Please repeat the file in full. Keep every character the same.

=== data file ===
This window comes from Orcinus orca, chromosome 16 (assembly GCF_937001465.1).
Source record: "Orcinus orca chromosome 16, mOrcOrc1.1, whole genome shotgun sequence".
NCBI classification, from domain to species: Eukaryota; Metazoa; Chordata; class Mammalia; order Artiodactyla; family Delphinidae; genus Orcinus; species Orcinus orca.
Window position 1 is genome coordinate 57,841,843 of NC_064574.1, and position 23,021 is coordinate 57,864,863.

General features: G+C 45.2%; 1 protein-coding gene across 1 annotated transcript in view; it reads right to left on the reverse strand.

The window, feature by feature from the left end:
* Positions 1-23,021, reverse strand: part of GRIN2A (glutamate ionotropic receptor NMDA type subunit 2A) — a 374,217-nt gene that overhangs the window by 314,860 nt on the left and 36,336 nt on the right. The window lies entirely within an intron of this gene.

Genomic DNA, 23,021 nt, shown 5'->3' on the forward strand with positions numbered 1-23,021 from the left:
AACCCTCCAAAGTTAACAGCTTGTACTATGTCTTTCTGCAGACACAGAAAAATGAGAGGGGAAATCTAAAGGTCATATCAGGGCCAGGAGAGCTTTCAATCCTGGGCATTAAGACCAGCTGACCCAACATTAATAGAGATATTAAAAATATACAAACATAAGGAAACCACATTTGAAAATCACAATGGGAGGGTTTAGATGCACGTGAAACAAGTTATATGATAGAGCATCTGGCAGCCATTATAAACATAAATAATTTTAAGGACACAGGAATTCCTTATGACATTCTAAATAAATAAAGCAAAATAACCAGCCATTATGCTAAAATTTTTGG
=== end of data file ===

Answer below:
This window comes from Orcinus orca, chromosome 16 (assembly GCF_937001465.1).
Source record: "Orcinus orca chromosome 16, mOrcOrc1.1, whole genome shotgun sequence".
NCBI classification, from domain to species: Eukaryota; Metazoa; Chordata; class Mammalia; order Artiodactyla; family Delphinidae; genus Orcinus; species Orcinus orca.
Window position 1 is genome coordinate 57,841,843 of NC_064574.1, and position 23,021 is coordinate 57,864,863.

General features: G+C 45.2%; 1 protein-coding gene across 1 annotated transcript in view; it reads right to left on the reverse strand.

The window, feature by feature from the left end:
* Positions 1-23,021, reverse strand: part of GRIN2A (glutamate ionotropic receptor NMDA type subunit 2A) — a 374,217-nt gene that overhangs the window by 314,860 nt on the left and 36,336 nt on the right. The window lies entirely within an intron of this gene.

Genomic DNA, 23,021 nt, shown 5'->3' on the forward strand with positions numbered 1-23,021 from the left:
AACCCTCCAAAGTTAACAGCTTGTACTATGTCTTTCTGCAGACACAGAAAAATGAGAGGGGAAATCTAAAGGTCATATCAGGGCCAGGAGAGCTTTCAATCCTGGGCATTAAGACCAGCTGACCCAACATTAATAGAGATATTAAAAATATACAAACATAAGGAAACCACATTTGAAAATCACAATGGGAGGGTTTAGATGCACGTGAAACAAGTTATATGATAGAGCATCTGGCAGCCATTATAAACATAAATAATTTTAAGGACACAGGAATTCCTTATGACATTCTAAATAAATAAAGCAAAATAACCAGCCATTATGCTAAAATTTTTGG